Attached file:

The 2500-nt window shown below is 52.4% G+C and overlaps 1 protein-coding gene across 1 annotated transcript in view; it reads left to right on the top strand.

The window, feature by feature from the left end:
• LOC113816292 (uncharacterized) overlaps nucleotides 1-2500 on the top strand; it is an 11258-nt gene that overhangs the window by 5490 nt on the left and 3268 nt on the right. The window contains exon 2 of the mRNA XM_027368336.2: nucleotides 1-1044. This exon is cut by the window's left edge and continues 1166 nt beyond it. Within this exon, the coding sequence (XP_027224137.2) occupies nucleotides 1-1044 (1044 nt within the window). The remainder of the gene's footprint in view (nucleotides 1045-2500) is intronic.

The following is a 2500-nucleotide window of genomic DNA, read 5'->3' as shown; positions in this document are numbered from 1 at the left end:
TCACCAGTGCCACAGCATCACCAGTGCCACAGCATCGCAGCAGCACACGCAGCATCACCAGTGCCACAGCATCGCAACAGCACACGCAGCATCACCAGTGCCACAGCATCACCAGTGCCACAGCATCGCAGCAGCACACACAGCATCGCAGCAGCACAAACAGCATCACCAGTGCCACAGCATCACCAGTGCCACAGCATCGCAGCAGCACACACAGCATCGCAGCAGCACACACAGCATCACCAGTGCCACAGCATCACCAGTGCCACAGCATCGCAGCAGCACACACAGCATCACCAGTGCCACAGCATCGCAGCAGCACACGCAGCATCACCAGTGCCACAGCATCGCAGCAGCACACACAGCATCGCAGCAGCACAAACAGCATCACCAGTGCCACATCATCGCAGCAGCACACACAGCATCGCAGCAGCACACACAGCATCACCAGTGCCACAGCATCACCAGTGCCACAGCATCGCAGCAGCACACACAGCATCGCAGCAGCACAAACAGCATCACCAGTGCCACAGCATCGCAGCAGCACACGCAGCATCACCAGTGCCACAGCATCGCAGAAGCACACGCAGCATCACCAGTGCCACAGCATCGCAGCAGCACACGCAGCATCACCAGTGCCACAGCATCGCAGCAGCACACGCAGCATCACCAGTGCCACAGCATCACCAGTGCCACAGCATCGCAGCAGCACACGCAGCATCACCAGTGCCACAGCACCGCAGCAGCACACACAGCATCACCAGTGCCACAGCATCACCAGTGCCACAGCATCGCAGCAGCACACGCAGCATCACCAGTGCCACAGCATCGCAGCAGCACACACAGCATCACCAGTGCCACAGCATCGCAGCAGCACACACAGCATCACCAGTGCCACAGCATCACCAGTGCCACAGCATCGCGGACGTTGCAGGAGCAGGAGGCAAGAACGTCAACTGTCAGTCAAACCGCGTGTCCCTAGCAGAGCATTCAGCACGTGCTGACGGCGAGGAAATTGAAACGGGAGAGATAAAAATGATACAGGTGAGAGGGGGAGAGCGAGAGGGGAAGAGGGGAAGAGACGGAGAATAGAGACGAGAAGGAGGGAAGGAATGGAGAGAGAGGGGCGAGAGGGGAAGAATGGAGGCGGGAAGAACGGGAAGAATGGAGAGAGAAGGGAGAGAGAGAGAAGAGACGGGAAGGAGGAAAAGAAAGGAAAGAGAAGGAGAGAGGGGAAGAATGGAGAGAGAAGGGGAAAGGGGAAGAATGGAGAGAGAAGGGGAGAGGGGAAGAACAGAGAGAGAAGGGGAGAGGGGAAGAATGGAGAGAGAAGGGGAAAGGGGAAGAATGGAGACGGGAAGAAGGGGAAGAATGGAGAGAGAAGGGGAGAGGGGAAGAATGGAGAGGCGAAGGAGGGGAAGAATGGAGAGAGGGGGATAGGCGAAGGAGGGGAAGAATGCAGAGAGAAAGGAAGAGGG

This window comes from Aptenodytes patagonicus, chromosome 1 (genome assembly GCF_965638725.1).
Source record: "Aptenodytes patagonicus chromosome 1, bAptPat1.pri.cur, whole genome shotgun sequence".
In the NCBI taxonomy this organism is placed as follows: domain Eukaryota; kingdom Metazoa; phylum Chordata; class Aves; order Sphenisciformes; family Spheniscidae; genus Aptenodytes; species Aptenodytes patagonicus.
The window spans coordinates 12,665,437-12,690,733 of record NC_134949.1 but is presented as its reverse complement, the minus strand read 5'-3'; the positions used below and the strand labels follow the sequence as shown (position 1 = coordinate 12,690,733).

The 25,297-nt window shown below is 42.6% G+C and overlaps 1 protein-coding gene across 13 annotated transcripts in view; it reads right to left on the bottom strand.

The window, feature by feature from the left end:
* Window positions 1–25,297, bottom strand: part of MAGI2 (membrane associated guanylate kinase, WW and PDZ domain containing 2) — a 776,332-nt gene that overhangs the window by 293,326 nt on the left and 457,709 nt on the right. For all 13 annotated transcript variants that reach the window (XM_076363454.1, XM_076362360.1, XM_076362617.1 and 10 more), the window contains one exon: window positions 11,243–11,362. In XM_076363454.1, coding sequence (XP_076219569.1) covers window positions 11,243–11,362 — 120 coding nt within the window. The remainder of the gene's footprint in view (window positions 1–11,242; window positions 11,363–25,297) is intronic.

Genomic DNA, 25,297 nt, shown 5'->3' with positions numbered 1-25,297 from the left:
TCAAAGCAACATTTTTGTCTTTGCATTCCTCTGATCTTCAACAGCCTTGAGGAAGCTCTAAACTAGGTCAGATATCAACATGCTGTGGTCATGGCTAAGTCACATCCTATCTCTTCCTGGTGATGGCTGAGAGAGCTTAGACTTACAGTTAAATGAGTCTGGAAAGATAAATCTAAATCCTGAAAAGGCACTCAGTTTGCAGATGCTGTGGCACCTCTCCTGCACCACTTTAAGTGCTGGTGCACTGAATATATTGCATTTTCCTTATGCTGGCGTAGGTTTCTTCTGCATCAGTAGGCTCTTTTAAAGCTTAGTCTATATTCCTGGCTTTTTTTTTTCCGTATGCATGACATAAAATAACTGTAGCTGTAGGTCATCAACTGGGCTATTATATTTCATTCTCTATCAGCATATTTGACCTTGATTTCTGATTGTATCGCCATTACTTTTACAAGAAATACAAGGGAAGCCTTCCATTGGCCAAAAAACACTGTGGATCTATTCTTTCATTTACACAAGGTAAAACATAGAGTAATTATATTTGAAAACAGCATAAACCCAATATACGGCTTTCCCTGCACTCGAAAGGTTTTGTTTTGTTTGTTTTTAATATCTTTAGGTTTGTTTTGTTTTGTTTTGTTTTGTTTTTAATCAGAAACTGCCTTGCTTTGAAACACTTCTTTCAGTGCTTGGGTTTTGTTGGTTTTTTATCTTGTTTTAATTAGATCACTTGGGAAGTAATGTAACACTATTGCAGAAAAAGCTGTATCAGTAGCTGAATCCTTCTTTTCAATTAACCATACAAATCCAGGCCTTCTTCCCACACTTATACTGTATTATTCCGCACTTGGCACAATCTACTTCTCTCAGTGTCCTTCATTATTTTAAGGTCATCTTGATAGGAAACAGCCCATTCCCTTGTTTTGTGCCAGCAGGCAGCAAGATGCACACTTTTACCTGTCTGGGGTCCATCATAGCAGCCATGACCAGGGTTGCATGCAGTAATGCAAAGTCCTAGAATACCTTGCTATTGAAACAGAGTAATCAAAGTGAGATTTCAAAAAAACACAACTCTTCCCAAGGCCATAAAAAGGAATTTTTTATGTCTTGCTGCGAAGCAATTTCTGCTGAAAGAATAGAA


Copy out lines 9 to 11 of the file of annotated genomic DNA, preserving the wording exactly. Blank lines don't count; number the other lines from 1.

The window spans coordinates 12,665,437-12,690,733 of record NC_134949.1 but is presented as its reverse complement, the minus strand read 5'-3'; the positions used below and the strand labels follow the sequence as shown (position 1 = coordinate 12,690,733).

The 25,297-nt window shown below is 42.6% G+C and overlaps 1 protein-coding gene across 13 annotated transcripts in view; it reads right to left on the bottom strand.

The window, feature by feature from the left end: